After wooing Neil French with a job offer, Hart+Larson, milking the buzz train, is now after Kate Moss promising her a chance to "take off her Choos and lie back, relax and think." She's also promised Hart+Larson will "play Twister together and then head outside to drink Coke on the stoop." There's also a video, called 14 and Wow, which, we're quite sure, has some inner meaning but, currently, it escapes us. Lastly, Hart+Larson asks Kate, and everyone else, to contact the agency at womendocokesodoweexiletheonceidealized@hartlarsson. Fun
For the Ashlee Simpson generation, Unilever's hair care product ThermaSilk is being promoted, in Canada, with a microsite called Hit On My Guy, a dress-the-hottie site where women can create the man of their dreams all while subtly being branded with ThermaSilk. Like all dress-me sites, there's a send to a friend feature and a sweepstakes to win gift certificates, an iPod Shuffle and ThermaSilk products. It's basic. It's straight forward. Maybe it will sell some product along the way. If not, there's will, at least, be a bunch of freaky looking hotties floating from inbox to inbox.
Adrants reader John sends in a couple of virals (one, two) that appear to be for Swedish health food maker Risenta. The videos feature a provincially dressed guy spouting his love for his mother country and all things Swedish. In the first video, he finds a Rezento snack and in the second he harasses a woman with the snack telling her she simply has to try it because it's so healthy.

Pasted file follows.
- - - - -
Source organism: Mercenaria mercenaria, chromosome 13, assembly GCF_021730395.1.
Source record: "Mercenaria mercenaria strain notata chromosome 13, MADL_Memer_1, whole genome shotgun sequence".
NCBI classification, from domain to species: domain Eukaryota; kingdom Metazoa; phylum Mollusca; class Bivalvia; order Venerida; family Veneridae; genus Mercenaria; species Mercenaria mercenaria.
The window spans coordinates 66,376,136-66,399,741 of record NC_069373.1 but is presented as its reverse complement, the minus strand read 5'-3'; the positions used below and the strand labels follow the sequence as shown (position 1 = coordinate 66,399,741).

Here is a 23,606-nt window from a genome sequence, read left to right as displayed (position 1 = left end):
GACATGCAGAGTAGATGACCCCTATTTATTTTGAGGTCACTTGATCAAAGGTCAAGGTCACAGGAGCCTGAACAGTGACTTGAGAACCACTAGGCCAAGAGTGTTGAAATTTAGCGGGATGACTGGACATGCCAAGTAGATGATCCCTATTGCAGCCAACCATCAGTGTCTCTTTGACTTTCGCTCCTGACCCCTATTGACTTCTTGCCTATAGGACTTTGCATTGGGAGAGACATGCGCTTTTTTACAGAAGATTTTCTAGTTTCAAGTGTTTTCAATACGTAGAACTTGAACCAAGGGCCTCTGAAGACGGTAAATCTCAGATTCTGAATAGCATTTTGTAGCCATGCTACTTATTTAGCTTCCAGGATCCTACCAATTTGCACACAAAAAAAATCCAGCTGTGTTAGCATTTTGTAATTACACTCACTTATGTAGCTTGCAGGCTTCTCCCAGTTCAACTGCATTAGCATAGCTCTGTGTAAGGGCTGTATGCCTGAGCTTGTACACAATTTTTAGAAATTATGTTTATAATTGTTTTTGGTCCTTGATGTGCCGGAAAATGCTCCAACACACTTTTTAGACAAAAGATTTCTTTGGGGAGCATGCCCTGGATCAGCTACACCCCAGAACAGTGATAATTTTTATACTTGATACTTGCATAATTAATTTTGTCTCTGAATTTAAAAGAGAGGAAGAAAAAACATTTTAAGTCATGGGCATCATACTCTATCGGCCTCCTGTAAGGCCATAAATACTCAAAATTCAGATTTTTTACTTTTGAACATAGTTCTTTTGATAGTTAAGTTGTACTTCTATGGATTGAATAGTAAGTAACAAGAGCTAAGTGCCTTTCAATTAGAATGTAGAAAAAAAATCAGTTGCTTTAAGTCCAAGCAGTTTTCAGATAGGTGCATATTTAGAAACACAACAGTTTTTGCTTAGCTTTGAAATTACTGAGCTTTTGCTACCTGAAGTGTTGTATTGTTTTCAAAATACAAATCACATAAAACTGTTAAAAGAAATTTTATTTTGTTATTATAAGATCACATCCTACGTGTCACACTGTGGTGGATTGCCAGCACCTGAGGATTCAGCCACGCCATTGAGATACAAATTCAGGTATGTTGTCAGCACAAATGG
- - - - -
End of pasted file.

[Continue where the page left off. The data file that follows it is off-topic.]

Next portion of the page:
Mildly amusing but if these are for an actual food company, they're sort of pointless unless it's a bit more clear what they're actually about. Call us dumb but we like to know what we're being told.
UPDATE: We have been clued in. While we searched and search and searched, Google didn't like our spelling of Risenta so we were at a loss. Commenter Joe pointed us to the right place.
In a Slate article Seth Stevenson ponders the notion Burger King agency Crispin Porter + Bogusky orchestrated the Burger King Halloween mask hype which involved emails inquiring where the mask could be bought, a thread on Fark in which the mask was parodied and a BK Masks site was launched by CP + B around the same time. Coincidence? We don't think so.
Adrants reader doesn't think so either and wrote us, "Lets say CP+B were the farksters of the King. Funny, but is it legal? Can an agency Fark a marketing tool, and then profit by selling masks for Halloween? Although a bit shiesty, this seems to bob and weave around any kind of direct profiteering via manipulated personal likenesses, intellectual property, etc. But sending faux-inquiries about the masks to Slate? I realize that the inquiries where only that- inquiries, not hard sells. But the level of shrewdness here gets under my skin. I know this isn't anything new; advertisers have been playing the fool in chat rooms for years. But Slate is a major news source. It makes me angry."
Anyone want to add their comment?